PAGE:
4. 4. Reduction in Tray Weight Truck Empty Truck Possible - Number Weight Tonnes Tonnes 400 171 21 401 180 30 403 172 22 404 181 31 405 180 30 406 179 29 407 180 30 408 181 31 409 182 32 411 172 22 412 177 27 413 177 27 414 150 0 415 178 28 417 177 27 418 179 29 419 180 30 420 174 24 421 176 26 422 180 30 423 178 28 424 172 22 425 175 25 426 172 22 427 179 29 428 173 23 429 178 28 430 177 27 431 178 28 432 175 25 433 180 30 472 150 0 Average 27 Table3: Potential Reduction in Tray weight = Payload increaseCan you imagine the financial implications if you carried 27 tonnes more or even justhalf of that every load on every truck.Truck Operating Hours per annum 5,500Cycle time 40 minsLoads per annum per truck 8,250Extra Tonnes carried per load 27 or say 20 to be conservativeExtra Tonnes per annum per truck 165,000 - This is about 9% increase but potential is around 13%Number of trucks 30Extra Tonnes per annum for the mine 4,950,000 OR park 3 trucksImagine the extra revenue associated with that!! or Imagine the cost and capital savings of parking up between 2 and 4 haul trucks!! Table 4: Calculation of SavingsSo who in the organisation is going to come up with the creative thought to look atreplacing the 30 odd trays with one that weighed less and lasted without increasedmaintenance?For years the people at the lower levels kept maintaining what was in front of them untila creative Superintendant / Manager came along and asked the question and started Page 4 of 13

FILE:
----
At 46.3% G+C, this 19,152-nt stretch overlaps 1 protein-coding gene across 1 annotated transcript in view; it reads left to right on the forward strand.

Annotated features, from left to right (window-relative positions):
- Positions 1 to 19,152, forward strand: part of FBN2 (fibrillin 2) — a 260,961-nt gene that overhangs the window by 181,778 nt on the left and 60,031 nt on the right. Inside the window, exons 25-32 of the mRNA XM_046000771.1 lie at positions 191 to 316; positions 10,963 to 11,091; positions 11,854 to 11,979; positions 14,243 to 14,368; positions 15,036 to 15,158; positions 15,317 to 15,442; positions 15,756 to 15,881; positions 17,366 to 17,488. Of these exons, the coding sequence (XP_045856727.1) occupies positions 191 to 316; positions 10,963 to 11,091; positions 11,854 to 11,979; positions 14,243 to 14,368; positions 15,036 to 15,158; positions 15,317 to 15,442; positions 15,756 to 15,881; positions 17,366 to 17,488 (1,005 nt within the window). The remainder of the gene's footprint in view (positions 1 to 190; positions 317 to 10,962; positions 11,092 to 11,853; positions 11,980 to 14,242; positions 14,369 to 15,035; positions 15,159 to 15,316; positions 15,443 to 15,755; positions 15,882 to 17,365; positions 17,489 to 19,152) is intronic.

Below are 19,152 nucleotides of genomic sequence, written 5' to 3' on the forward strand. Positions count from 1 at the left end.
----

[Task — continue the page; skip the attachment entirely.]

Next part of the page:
5. 5. the assessment process. Soon the profits will be flowing to the shareholders as aresult. So the point is that while the maths is very simple, it takes someone with acapacity for level IV or V thought processes to make it happen. That person may besomeone on the rise through the ranks from Superintendant level or a level IV – Vincumbent. So to achieve Mine Productivity everyone in the organisation needs to bepaying attention to haulage at an appropriate level of detail commensurate with theirposition and the capacity of the people around them.Technical AssessmentThe designer has to make the body suitable for the impact loading, the abrasiveenvironment and the nature of the material being loaded. Very large loading tools fillingthe body in a small number of passes will impart more “damage” than a smaller tool.Dropping the load from further away will also increase the “damage”.1So in environments where the loading will be rugged, we suggest a 25mm floor for theDT truck body. We have not seen damage in the loading impact area with this policy.For less arduous environments we suggest a 19mm floor. The trade off is weight andlongevity.With material having a Bond Abrasiveness Index of 0.34 (eg hard rock – gold mine) ,we expect that over the rear 2-3M of the floor, all but the last 100mm of the body willwear at 0.85mm/1,000 Hrs. The treatment here is to let the body wear and then addwear tiles in the worn areas to bring the body back to the original weight.In less abrasive environments, the wear process will take longer but the tile solution isthe same. In coal, the body may only ever get three rows of tiles at the rear over its life.In aggressive environments where the material is sharp and harder than the materialwith Bond Abrasive Index 0.34; then specific tile packages can be provided.DT HiLoad offers canopy protection plates and rear support rails for toughenvironments. In addition, the body comes with 19mm or 25mm thick floors. The traymanufacturer can’t do much about haul road condition, even though it does impact onbody life. As the truck twists and slides over rough and slippery haul roads enormousforces are applied to the body and the chassis of the truck. Where all other factors arepointing in the direction of specifying a 19mm floor, poor haul roads may cause the mineto choose a 25mm floor to help cope with the higher stressed environment. Abrasivematerial will also push the body selection towards a 25mm floor model.For optimum Mine Productivity, the body needs to be rugged enough. Options selectionis important for matching the application.1 Damage is a term used in fatigue analysis whereby the number of stress cycles undergone by the materialexpressed as a fraction of the total number to cause failure allows “rainflow diagrams” to be drawn which relatethe stress level and the frequency to the damage created during the loading. This allows the designer to seewhether a large number of low stresses or a few large impacts are source of the “damage” which is consuming thebody life. Page 5 of 13